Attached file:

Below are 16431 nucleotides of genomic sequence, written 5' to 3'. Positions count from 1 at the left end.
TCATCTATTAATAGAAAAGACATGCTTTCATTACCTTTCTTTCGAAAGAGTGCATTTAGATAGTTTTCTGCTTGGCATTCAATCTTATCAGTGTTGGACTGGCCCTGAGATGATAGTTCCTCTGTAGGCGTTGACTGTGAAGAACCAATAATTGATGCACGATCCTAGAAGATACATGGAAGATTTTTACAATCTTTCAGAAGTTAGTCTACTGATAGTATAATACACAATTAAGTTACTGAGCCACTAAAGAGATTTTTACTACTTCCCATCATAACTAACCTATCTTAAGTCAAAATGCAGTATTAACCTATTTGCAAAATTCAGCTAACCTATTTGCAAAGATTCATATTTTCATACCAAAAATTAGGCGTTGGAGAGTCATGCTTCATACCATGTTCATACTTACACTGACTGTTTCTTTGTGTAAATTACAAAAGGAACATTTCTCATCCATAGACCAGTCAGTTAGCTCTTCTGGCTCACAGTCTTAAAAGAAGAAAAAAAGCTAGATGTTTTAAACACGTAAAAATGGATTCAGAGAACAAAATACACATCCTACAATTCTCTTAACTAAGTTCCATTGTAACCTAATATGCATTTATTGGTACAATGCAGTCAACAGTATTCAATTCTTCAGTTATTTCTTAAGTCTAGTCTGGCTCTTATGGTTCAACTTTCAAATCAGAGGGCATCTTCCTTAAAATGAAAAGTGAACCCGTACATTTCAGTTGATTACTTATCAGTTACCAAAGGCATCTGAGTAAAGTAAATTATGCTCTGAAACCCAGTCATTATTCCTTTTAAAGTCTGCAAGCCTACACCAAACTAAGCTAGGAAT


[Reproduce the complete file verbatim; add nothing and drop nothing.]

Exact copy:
Below are 16431 nucleotides of genomic sequence, written 5' to 3'. Positions count from 1 at the left end.
TCATCTATTAATAGAAAAGACATGCTTTCATTACCTTTCTTTCGAAAGAGTGCATTTAGATAGTTTTCTGCTTGGCATTCAATCTTATCAGTGTTGGACTGGCCCTGAGATGATAGTTCCTCTGTAGGCGTTGACTGTGAAGAACCAATAATTGATGCACGATCCTAGAAGATACATGGAAGATTTTTACAATCTTTCAGAAGTTAGTCTACTGATAGTATAATACACAATTAAGTTACTGAGCCACTAAAGAGATTTTTACTACTTCCCATCATAACTAACCTATCTTAAGTCAAAATGCAGTATTAACCTATTTGCAAAATTCAGCTAACCTATTTGCAAAGATTCATATTTTCATACCAAAAATTAGGCGTTGGAGAGTCATGCTTCATACCATGTTCATACTTACACTGACTGTTTCTTTGTGTAAATTACAAAAGGAACATTTCTCATCCATAGACCAGTCAGTTAGCTCTTCTGGCTCACAGTCTTAAAAGAAGAAAAAAAGCTAGATGTTTTAAACACGTAAAAATGGATTCAGAGAACAAAATACACATCCTACAATTCTCTTAACTAAGTTCCATTGTAACCTAATATGCATTTATTGGTACAATGCAGTCAACAGTATTCAATTCTTCAGTTATTTCTTAAGTCTAGTCTGGCTCTTATGGTTCAACTTTCAAATCAGAGGGCATCTTCCTTAAAATGAAAAGTGAACCCGTACATTTCAGTTGATTACTTATCAGTTACCAAAGGCATCTGAGTAAAGTAAATTATGCTCTGAAACCCAGTCATTATTCCTTTTAAAGTCTGCAAGCCTACACCAAACTAAGCTAGGAAT